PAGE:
Valentines

valentines_day.jpgThat’s the question of the moment. Ads on TV, in newspapers, on line, in magazines, on billboards, buses, subways, just about everywhere you look, make suggestions about what to give your lover to show how much you treasure her: romantic dinners, cruises, hot air balloon rides, diamonds,  earrings, pearl necklaces, chocolates, spa treatments, cakes, pies, tarts, sweaters, and of course, flowers.

Years ago when I lived in Rhode Island I had a friend who refused to buy any of her gifts.  For Christmas or a birthday, she’d knit a gift, create a handmade card, or construct a collage.  Risa was an enthusiastic practitioner of the hand-made movement because she felt that making a gift was a more emotional way of connecting to someone you cared about.  To her, going into a store and plunking down a fist full of cash wasn’t as intimate and personal as making something.

I took Risa’s lesson to heart.  Many Valentine’s Day I baked.  Apple pies with crystallized ginger crusts.  Flourless chocolate cakes with roasted almonds.  And banana cakes with chocolate chips and roasted walnuts, one of my wife’s favorite desserts.

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ImageThe day after Christmas I went to the supermarket and the Valentine's candy was already out. I have already had a handful of wine orders asking what to pair the wine with for a special Valentine's Day dinner. I have to say I am impressed by the early excitement this holiday is already showing. Let's face it, we all love to celebrate, so why not embrace it.

There’s no denying it, a heartfelt dessert, is one of life’s sweetest ways to say I love you. Offering confectionery to your beloved on Valentine’s Day has been a tradition celebrated and expressed by lovers since the Middle Ages.

Sparkling hearts, winged Cupids and dreamy white doves have always reigned supreme as traditional symbols of Valentine’s Day commemorations, however, for me, chocolate is synonymous with the celebration of this love-filled holiday.

Of course the best Valentine’s Day treats aren’t the ones you buy; they’re the ones you make yourself. This Chocolate Lover’s Cake with Raspberry-Chambord Sauce will remind your sweetheart just how much they mean to you. The cake’s fudge-like center and rich chocolate taste are the perfect ending to a day basking in the glow of love.

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whitebox.jpgI’m sorry to say that my husband is much more romantic and sentimental than I am. He’s a better gift giver and a better surprise planner. That’s why I was completely unsuspecting when our family went to one of my favorite restaurants for Valentine’s Day several years ago.  I loved Prego, in Beverly Hills, and to use a quote from Jerry McGuire “they had me at the breadsticks”.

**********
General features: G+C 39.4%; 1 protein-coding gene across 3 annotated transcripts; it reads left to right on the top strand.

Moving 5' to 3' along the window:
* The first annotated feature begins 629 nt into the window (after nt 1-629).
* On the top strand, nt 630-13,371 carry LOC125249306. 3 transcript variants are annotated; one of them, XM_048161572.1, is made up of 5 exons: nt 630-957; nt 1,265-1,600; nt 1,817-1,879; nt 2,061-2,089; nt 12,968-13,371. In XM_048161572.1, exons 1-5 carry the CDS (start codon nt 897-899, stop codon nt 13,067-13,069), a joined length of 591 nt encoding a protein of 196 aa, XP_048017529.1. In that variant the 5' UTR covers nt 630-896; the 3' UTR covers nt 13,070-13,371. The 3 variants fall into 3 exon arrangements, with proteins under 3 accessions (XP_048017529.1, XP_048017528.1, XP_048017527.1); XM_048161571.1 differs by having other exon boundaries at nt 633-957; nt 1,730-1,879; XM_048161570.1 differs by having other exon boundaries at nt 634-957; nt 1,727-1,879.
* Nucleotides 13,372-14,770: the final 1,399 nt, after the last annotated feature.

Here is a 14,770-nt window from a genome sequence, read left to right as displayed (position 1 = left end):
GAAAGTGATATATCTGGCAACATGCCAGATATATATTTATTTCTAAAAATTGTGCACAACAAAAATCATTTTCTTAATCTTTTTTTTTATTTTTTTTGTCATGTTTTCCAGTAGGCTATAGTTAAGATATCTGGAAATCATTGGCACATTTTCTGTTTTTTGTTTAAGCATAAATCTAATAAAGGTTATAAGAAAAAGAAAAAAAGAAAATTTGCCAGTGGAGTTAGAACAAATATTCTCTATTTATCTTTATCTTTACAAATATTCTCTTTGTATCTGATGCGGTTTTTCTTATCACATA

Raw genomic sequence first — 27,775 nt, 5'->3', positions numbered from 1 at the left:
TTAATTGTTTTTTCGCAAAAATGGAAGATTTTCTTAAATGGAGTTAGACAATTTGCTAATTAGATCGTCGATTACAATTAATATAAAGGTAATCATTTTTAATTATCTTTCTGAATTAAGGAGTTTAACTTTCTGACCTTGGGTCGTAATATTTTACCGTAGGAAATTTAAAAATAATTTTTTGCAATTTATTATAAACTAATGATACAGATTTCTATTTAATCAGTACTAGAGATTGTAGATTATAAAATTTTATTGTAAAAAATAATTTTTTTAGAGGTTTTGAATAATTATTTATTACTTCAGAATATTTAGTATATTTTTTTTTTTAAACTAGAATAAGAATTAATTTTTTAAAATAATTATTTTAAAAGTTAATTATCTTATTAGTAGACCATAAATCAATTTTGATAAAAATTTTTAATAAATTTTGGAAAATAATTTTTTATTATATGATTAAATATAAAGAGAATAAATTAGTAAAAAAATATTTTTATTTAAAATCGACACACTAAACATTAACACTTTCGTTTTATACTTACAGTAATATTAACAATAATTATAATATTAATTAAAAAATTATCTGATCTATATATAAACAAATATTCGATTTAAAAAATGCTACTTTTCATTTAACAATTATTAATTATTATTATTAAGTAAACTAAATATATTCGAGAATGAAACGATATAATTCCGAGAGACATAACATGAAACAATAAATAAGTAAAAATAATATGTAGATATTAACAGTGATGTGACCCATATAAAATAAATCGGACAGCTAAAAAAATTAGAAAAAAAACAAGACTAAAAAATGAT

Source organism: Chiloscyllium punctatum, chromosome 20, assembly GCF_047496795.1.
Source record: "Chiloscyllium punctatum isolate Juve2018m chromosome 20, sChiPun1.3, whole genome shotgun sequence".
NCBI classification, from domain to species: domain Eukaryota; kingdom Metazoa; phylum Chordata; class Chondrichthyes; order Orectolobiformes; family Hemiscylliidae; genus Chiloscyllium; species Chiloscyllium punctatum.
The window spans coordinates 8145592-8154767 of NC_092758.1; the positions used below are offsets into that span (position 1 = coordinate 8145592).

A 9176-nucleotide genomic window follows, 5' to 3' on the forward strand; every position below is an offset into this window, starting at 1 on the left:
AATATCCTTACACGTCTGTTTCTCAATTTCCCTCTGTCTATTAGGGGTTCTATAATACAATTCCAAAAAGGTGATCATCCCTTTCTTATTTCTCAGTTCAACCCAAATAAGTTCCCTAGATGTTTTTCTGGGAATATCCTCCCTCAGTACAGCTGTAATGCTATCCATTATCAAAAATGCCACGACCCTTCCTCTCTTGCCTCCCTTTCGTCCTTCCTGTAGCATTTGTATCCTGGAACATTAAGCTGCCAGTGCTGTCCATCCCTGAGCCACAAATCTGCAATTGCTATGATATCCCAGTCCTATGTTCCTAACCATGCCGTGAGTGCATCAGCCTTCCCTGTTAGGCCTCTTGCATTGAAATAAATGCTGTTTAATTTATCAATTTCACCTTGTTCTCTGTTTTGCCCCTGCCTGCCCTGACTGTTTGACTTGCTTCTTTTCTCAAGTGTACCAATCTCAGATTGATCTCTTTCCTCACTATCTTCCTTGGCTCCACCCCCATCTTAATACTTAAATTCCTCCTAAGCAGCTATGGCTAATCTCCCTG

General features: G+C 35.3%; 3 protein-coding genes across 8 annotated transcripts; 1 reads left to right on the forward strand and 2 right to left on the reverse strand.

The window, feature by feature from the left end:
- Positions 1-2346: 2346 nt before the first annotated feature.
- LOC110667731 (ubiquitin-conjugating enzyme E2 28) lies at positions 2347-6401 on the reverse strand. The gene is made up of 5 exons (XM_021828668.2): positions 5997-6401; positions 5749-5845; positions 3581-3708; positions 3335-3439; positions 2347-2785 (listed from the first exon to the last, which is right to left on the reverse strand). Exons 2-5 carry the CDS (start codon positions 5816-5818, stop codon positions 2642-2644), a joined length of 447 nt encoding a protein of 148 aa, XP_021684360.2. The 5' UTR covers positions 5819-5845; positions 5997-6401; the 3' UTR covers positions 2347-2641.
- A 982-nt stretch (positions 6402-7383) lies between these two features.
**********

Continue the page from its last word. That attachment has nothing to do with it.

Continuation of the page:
Another thing I should mention is I’m not much of a jewelry gal. I appreciate the beauty of it, but I can’t navigate decorative rings, necklaces and earrings.  I work too much with my hands and everything else is just a nuisance.

So, there we were, the four of us, actually dressed up nicely for a civilized evening out. The girls seemed agitated and I just chalked it up to the usual fussiness that stopped us from taking them out in the first place. When they were much younger they used to love The Daily Grille in Brentwood. 

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heartcookiesLittle siblings of the traditional Austrian-Hungarian Linzertorte, Linzer cookies are very much a favorite in my family. These crumbly pastries are perfect for any holiday table. Make them round like wreaths for Christmas and for Valentine's Day make them heart shaped.

This recipe is rather simple. The dough can be made the day before and left in the refrigerator until it's time to roll the cookies. I used ground almonds in this recipe, but any ground nut, specifically walnuts, pecans, or hazelnuts, work well. Make sure you refrigerate the dough in between batches. It will be easier to handle and the cookies will look neat and sharp once baked.

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LinzerCookiesLinzer cookies are based on the famous Linzertorte - a delicious tart made using a rich buttery dough with ground nuts, lemon zest, and cinnamon. It is one of the oldest known tart recipes, discovered in an Austrian abbey that dates back to 1653. The tart is traditionally filled with black currant preserves and topped with a lattice crust.

In the States, raspberry has replaced black currant as the jam of choice. Linzer cookies employ the same recipe as the Linzertorte but instead the dough is cut into cookies and two of them form a sandwich with the preserves. Many years ago, when I was working long hours on a television show in NYC, my friend Michele stopped by my office and surprised me with a box of homemade heart-shaped Linzer cookies.

It’s still a favorite Valentine’s Day memory – make some for your Valentine this year, it will make a lasting impression.

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